Jurassic World Director Opens Up About Crazy Rumors: They’re All True, Mostly
hold on to your butts
Last week saw the appearance of a whole host of crazy Jurassic World plot and story rumors that we were considerably skeptical of. Chris Pratt‘s character training “good” dinosaurs to fight “bad” dinosaurs and a genetically engineered super dinosaur to up the stakes. Director Colin Trevorrow spoke to /Film because he felt he need to clear up some of the misconceptions that these rumors are spreading about the movie. Turns out, everything is mostly true, but also less crazy sounding.
But first, Trevorrow expressed his disappointment that the information leaked in the first place. Ultimately, his goal for the film is not to “ruin” any adult’s childhood, but to build a movie for the childhood of kids now. “Last week was discouraging for everyone on our crew–not because we want to hide things from the fans, but because we’re working so hard to create something full of surprises. When I was a kid, you got to discover everything at once, it washed over you and blew your mind. Now it only takes one person to spoil it for everyone else.”
To clear up the game of unnamed source and reporter telephone that resulted in a load of Jurassic World info, Trevorrow described the gist of the film’s setting. Twenty-two years after the events of Jurassic Park, John Hammond’s dream has been realized: Isla Nublar is a thriving tourist destination, part luxury resort, part theme park, part biological reserve.
Chris Pratt’s character isn’t exactly training dinosaurs… he’s just doing behavioral research on the raptors, “trying to figure out the limits of the relationship between these highly intelligent creatures and human beings.” The genetically engineered hybrid dinosaur, though, that’s as described. It “exists to fulfill a corporate mandate—they want something bigger, louder, with more teeth. And that’s what they get.” Trevorrow reassures fans worried about tone and realism that it won’t be a monster with a snake head or cuttlefish tentacles. It’s just an animal that’s had its missing DNA filled in with something other than frog code by the Isla Nublar Veterinary Services.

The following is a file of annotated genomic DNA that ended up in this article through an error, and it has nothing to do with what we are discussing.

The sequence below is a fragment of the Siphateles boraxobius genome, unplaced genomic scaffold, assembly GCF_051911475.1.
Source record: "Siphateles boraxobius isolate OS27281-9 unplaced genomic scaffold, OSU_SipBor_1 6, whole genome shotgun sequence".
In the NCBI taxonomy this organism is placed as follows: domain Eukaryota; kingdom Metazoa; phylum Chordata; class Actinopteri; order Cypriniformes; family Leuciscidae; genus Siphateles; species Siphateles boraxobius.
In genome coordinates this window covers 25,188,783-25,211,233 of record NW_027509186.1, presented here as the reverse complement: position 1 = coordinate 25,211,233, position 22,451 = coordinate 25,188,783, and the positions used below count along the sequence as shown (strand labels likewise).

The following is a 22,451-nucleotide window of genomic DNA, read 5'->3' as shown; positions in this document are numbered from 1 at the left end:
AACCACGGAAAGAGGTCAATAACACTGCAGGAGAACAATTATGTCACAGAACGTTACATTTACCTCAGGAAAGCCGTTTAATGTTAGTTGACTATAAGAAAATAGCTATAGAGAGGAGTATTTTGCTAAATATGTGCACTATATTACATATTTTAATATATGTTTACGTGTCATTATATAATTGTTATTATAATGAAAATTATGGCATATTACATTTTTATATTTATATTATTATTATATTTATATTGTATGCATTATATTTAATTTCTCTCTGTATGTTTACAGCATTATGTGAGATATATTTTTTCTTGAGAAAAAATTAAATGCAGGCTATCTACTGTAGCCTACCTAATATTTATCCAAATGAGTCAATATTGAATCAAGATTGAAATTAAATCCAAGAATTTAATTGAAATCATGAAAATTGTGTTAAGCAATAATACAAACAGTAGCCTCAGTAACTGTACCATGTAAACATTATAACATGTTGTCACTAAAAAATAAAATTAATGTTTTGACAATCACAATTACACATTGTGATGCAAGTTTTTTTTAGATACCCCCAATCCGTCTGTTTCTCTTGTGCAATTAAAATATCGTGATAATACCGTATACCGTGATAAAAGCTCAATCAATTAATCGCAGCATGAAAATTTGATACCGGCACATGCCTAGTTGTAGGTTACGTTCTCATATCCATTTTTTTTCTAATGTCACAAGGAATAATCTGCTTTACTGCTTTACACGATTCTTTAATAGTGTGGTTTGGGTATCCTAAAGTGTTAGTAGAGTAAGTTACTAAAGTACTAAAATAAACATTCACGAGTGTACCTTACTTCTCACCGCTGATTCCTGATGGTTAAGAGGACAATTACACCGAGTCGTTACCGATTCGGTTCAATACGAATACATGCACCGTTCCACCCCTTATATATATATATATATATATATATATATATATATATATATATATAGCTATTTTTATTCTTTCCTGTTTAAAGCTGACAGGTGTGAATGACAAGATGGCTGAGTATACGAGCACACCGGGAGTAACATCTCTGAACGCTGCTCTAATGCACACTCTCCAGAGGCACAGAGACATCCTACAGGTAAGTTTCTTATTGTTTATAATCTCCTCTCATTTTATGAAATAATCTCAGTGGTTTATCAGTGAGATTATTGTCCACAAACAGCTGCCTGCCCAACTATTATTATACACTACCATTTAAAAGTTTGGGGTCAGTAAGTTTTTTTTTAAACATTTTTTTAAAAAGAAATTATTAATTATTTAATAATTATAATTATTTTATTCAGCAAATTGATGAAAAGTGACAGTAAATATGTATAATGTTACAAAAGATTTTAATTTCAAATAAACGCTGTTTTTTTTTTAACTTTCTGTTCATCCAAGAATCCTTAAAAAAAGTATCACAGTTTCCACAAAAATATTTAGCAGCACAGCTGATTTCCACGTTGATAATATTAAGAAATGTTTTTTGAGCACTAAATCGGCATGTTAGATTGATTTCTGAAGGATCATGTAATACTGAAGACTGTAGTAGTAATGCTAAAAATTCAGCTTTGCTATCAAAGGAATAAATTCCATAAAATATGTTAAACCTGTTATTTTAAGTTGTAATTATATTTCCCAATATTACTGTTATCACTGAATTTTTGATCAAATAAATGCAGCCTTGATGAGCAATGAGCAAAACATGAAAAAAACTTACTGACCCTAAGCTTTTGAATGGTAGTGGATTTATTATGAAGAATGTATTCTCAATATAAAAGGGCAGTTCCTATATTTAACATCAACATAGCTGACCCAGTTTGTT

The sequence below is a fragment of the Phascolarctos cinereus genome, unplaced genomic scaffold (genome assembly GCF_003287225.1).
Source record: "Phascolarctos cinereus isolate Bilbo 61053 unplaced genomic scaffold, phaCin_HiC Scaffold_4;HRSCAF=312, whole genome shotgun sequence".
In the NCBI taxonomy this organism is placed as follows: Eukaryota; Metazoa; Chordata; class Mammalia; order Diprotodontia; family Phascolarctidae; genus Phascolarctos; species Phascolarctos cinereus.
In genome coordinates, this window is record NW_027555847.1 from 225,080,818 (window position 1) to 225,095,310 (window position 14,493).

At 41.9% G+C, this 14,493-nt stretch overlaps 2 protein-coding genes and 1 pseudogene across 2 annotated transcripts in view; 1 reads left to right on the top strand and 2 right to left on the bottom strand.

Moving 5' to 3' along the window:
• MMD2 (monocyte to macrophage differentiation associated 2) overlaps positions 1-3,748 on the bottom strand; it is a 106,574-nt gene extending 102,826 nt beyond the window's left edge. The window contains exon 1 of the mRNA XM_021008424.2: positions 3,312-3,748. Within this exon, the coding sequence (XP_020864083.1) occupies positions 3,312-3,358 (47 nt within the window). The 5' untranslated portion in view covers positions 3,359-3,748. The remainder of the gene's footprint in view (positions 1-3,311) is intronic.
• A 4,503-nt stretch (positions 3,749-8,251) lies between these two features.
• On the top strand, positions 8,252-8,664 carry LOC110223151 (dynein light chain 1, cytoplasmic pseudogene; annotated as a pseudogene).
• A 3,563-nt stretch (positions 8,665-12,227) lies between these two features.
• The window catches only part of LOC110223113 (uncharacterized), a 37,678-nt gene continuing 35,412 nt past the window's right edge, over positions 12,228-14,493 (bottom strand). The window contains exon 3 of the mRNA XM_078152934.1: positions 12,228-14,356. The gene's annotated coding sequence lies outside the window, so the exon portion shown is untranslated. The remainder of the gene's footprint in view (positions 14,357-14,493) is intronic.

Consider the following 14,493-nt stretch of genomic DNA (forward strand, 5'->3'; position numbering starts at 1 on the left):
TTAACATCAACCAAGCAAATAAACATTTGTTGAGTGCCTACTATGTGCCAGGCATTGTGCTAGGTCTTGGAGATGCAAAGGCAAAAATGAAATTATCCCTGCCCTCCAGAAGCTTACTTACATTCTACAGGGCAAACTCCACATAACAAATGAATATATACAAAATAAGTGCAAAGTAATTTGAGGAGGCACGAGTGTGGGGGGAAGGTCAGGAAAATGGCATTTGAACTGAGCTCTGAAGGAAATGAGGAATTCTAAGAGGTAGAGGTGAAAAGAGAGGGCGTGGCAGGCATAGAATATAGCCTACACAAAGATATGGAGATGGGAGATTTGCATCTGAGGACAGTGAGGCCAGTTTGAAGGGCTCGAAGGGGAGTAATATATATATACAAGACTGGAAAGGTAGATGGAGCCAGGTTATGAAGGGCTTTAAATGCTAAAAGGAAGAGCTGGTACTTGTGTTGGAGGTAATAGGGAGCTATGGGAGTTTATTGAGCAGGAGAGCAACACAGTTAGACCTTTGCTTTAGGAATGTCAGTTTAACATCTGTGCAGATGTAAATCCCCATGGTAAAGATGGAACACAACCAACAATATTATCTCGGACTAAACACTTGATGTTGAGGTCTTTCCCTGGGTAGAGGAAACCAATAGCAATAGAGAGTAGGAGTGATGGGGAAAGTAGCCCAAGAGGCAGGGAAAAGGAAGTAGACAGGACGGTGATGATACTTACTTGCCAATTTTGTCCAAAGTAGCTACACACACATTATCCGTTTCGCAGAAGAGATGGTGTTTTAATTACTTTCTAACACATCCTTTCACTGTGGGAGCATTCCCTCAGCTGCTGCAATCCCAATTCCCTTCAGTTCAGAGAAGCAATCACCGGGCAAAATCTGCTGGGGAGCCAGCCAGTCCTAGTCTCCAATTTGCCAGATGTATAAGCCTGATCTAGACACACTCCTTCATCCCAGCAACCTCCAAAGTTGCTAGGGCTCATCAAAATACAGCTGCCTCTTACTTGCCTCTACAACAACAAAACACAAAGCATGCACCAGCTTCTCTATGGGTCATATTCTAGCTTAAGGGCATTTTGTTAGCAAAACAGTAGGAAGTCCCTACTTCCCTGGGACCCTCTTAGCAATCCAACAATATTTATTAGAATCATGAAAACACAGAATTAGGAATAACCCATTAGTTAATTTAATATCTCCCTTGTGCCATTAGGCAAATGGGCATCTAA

Trevorrow and writer Derek Connolly decided to reprise at least two central themes from Jurassic Park: the hypnotic lure of profit and its ability to erase common sense, and over-dependence on technology. In the future of Jurassic Park, the existence of dinosaurs has become normalized: “We imagined a teenager texting his girlfriend with his back to a T-Rex behind protective glass.”
I’m not sure that I buy that image, unless we’re talking about some rich kid whose parents take him to the park every other summer (a luxury resort with dinosaurs? Doesn’t sound like they kept the “for every child” part of Hammond’s dream)… I can’t wrap my head around it as a general reaction to the existence of Jurassic Park, but there’s plenty of ways that could be contextualized in the film and made more believable. I just hope that bored teenagers aren’t the only folks that Trevorrow will be drawing in connection with dependence on technology. After all, kids with technology saved lives in the original Jurassic Park. You can check out his full interview at /Film.
Previously in Jurassic World
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